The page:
SENATE, No. 1020

 

STATE OF NEW JERSEY

 

210th LEGISLATURE

 

INTRODUCED FEBRUARY 21, 2002

 

 

Sponsored by:

Senator BARBARA BUONO

District 18 (Middlesex)

 

 

 

 

SYNOPSIS

    Authorizes actions for damages for computer impersonation and electronic forgery.

 

CURRENT VERSION OF TEXT

    As introduced.

 


An Act concerning computer impersonation and electronic forgery and supplementing chapter 38A of Title 2A of the New Jersey Statutes.

 

    Be It Enacted by the Senate and General Assembly of the State of New Jersey:

 

    1. As used in this act:

    "Computer identity" refers to a person's name, address, social security number, employment, medical history, bank account numbers, credit card numbers, salary, personal identification numbers, access codes, passwords, and any other type of security code.

 

    2. In addition to the actions authorized by P.L.1984, c.182 (C.2A:38A-1 et seq.), a person or enterprise damaged in business or property as a result of any of the following actions may sue the actor therefor in the Superior Court and may recover compensatory and punitive damages and the cost of the suit including a reasonable attorney's fee, costs of investigation and litigation:

    a. The purposeful or knowing, and unauthorized accessing of a computer, computer system, computer network to assume the computer identity of another person in connection with any scheme or artifice to defraud or deceive;

    b. The purposeful or knowing, and unauthorized creation or alteration of electronic mail data contained in any computer, computer network or computer system in such a way that the electronic mail data as created or altered purports to have been created, or altered by another person, or with different provisions, or by authority of one who did not give such authority, or the initiation of the transmission of such electronic mail data to another knowing it to have been thus created or altered; or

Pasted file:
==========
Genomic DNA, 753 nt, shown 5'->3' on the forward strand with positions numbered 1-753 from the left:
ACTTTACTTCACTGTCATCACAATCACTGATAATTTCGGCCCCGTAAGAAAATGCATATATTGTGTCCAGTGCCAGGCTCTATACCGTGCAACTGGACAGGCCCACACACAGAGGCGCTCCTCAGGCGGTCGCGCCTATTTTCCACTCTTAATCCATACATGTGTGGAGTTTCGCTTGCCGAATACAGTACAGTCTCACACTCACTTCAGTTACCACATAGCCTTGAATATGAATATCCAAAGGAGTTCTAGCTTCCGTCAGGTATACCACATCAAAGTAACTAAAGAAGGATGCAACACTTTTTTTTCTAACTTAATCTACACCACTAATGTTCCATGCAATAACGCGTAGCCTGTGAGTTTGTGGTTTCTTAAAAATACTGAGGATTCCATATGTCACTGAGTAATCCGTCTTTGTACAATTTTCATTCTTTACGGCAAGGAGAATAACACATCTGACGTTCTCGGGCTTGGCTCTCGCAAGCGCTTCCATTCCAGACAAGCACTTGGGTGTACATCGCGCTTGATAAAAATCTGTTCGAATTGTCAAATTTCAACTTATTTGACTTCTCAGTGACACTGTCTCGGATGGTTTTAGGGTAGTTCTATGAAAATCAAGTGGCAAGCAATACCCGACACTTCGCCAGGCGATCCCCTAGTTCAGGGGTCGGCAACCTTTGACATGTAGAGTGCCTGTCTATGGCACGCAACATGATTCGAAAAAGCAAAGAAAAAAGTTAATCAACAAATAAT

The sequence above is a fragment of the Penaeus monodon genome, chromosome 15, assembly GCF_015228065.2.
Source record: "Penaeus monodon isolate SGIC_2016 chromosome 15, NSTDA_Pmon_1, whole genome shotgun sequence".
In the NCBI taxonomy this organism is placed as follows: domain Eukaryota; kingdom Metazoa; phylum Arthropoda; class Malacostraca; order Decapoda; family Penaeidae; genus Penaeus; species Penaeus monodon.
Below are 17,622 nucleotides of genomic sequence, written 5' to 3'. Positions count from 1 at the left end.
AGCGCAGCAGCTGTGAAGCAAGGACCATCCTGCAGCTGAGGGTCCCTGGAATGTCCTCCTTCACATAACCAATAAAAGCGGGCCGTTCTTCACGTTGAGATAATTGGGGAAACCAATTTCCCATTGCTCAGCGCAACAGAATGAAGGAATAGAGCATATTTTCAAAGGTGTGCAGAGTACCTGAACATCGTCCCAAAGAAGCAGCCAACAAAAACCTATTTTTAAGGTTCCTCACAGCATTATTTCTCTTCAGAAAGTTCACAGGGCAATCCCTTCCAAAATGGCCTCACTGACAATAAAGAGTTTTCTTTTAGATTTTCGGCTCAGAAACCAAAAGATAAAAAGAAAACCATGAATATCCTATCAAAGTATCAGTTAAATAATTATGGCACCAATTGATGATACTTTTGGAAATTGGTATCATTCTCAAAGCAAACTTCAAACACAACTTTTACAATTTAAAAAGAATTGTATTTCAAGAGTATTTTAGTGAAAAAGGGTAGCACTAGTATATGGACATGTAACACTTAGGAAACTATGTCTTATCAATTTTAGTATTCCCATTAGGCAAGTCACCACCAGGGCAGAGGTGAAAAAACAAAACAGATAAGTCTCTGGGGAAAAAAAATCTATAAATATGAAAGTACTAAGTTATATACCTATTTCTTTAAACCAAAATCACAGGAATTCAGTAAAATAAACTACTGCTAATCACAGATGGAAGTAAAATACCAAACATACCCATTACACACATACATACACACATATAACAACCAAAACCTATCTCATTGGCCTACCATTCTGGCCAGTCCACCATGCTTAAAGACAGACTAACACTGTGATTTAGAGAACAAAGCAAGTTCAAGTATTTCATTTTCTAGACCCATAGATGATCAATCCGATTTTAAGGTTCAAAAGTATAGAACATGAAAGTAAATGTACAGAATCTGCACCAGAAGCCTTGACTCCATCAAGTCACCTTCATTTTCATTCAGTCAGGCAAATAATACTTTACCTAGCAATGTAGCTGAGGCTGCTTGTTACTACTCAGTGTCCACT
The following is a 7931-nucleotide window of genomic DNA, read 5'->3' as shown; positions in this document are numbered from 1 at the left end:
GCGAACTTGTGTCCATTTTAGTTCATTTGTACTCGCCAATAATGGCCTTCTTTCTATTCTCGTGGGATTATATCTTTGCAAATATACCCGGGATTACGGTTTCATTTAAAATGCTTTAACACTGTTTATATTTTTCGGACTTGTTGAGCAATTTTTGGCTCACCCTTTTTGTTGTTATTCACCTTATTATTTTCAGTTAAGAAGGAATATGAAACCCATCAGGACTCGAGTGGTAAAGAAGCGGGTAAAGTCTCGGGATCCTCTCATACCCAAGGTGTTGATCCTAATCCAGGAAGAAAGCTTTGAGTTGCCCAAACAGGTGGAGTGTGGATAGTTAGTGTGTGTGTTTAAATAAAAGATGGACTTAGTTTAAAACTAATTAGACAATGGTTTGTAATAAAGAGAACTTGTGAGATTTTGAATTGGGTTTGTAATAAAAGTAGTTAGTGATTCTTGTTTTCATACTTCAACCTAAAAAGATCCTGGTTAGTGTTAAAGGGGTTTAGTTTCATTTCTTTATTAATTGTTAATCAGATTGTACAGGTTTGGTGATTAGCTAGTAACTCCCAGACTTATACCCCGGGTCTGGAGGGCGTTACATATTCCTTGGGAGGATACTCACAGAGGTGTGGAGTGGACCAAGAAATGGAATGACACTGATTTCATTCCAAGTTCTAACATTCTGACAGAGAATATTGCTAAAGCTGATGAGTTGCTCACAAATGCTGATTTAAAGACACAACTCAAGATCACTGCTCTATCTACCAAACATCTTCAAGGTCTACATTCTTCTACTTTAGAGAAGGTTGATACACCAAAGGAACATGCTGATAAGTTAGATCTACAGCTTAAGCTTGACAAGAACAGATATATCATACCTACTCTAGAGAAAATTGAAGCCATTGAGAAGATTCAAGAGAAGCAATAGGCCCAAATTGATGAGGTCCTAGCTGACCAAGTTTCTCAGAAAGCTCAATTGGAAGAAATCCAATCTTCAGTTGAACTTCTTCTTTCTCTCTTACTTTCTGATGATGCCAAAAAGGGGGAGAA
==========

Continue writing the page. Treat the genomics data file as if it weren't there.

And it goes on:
c. The purposeful or knowing, and unauthorized creation or alteration of any document, record, representation, or image data or program whenever contained in any computer, computer network or computer system in such a way that the data or program as created or altered purports to have been created, or altered by another person, or with different provisions, or by authority of one who did not give such authority, or the initiation of the transmission of such electronic data or program knowing it to have been thus created or altered.

 

    3. The value of damage, loss, property or income involved in any lawsuit shall be determined by the trier of fact.

 

    4. In addition to any other action or proceeding authorized by law, the Attorney General, or a person or enterprise alleging injury or loss may bring an action in Superior Court to enjoin actions causing damage as described in this act or to enjoin any acts in furtherance thereof.

 

    5. Actions brought under this act may be filed in the Superior Court of the county in which the computer which is accessed is located, or where the terminal used in the accessing is situated, or where the actual damage occurs.

 

    6. This act shall take effect immediately.

 

 

STATEMENT

 

    This bill is intended to protect a person's computer identity from fraudulent computer impersonation.

    A person's computer identity can be displayed in a variety of ways. For example, personal identification codes like access codes and passwords, as well as other personal and financial information can create a person's computer identity. As a result, the average person's computer identity can be easily manipulated and impersonated through the computer or computer system. This type of fraud can severely affect a person's computer identity and personal reputation.

    This bill is also intended to protect a person from electronic mail forgery and document forgery.

    An electronic mail user's identity is available to anyone who has received electronic mail from the user as well as from countless electronic mailing lists compiled by advertisers and marketers.

    The most common use of forged electronic mail is to post false or inflammatory messages which can damage a person's reputation and cause mental and emotional distress.

    This provision is also intended to apply to situations where the actor, without authorization, uses another person's computer to send electronic mail under the owner's identity. The unattended computer provides the actor with the opportunity to forge messages and attribute them to the owner.

    The bill also protects persons against document or record forgery. The use of computers to create false documents or records that are perceived as genuine by others is on the rise as computers become more commonplace. The economic consequences to the public can be quite severe when an actor forges financial instruments such as credit cards, checks, certificates of deposit and other instruments issued by the government. This bill would authorize a person to seek damages against someone who engages in document or record forgery.